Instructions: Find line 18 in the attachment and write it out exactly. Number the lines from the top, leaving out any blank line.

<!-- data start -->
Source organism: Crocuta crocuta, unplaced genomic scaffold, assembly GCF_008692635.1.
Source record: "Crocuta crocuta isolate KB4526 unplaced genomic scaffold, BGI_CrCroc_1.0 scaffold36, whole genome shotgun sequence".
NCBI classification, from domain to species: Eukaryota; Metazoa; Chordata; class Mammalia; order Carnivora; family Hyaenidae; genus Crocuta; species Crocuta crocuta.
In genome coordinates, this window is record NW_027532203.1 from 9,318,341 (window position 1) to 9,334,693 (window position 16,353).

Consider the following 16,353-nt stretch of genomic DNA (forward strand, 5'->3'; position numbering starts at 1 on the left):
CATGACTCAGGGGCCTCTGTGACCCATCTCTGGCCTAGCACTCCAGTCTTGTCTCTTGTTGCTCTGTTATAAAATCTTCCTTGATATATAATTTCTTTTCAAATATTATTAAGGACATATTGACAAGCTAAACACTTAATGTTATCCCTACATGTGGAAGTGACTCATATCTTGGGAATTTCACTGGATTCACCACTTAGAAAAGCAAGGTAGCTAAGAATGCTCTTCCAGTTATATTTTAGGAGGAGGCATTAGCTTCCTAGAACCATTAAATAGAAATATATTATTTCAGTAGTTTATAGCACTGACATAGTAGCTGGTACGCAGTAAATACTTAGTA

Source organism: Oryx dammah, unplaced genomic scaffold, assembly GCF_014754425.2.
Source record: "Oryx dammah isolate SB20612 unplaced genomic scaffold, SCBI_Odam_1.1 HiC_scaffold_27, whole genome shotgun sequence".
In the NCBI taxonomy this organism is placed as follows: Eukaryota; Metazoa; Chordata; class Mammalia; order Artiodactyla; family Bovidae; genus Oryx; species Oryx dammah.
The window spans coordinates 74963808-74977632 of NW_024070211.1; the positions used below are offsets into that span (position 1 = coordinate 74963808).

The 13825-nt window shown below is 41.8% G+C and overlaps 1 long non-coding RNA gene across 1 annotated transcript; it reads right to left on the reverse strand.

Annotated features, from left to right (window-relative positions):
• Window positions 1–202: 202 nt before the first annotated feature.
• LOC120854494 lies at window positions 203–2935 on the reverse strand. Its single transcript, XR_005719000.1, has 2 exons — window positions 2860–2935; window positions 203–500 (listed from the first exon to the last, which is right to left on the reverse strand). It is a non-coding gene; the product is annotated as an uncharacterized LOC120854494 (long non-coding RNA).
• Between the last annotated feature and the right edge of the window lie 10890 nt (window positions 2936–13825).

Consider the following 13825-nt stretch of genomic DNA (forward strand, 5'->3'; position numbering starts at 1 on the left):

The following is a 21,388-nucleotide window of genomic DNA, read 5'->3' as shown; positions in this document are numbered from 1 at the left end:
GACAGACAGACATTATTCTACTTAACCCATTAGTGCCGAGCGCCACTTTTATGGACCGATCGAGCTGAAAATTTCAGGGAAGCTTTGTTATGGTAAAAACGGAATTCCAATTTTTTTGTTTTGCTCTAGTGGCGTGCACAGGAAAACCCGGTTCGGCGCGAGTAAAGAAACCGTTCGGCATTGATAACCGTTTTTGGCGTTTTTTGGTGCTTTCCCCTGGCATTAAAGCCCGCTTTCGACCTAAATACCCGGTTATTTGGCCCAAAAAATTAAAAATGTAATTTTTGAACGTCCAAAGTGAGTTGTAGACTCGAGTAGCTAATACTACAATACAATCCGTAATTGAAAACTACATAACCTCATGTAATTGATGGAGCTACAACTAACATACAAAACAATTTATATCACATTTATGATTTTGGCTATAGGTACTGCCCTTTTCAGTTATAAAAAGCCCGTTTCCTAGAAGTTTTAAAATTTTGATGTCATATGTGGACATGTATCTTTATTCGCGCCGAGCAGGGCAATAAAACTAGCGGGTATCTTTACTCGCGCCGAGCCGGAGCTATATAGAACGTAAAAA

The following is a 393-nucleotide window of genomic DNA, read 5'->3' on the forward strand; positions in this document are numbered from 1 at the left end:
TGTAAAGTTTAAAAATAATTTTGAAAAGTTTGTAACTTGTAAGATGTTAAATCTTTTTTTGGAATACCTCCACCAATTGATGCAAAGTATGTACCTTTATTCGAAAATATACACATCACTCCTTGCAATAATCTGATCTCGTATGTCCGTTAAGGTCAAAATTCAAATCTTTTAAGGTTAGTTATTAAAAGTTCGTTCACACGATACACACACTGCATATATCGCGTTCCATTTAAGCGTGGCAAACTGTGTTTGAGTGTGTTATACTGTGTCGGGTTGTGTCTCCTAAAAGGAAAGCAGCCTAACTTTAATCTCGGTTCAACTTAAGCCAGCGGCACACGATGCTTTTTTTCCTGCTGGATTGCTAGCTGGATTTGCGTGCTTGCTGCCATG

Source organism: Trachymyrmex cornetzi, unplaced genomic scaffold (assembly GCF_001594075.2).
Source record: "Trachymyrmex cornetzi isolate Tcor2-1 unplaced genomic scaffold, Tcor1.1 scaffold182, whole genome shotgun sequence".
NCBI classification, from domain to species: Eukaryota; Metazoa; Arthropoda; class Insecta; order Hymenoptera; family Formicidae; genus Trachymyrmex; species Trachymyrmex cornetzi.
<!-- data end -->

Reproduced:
GACAGACAGACATTATTCTACTTAACCCATTAGTGCCGAGCGCCACTTTTATGGACCGATCGAGCTGAAAATTTCAGGGAAGCTTTGTTATGGTAAAAACGGAATTCCAATTTTTTTGTTTTGCTCTAGTGGCGTGCACAGGAAAACCCGGTTCGGCGCGAGTAAAGAAACCGTTCGGCATTGATAACCGTTTTTGGCGTTTTTTGGTGCTTTCCCCTGGCATTAAAGCCCGCTTTCGACCTAAATACCCGGTTATTTGGCCCAAAAAATTAAAAATGTAATTTTTGAACGTCCAAAGTGAGTTGTAGACTCGAGTAGCTAATACTACAATACAATCCGTAATTGAAAACTACATAACCTCATGTAATTGATGGAGCTACAACTAACATACAAAACAATTTATATCACATTTATGATTTTGGCTATAGGTACTGCCCTTTTCAGTTATAAAAAGCCCGTTTCCTAGAAGTTTTAAAATTTTGATGTCATATGTGGACATGTATCTTTATTCGCGCCGAGCAGGGCAATAAAACTAGCGGGTATCTTTACTCGCGCCGAGCCGGAGCTATATAGAACGTAAAAA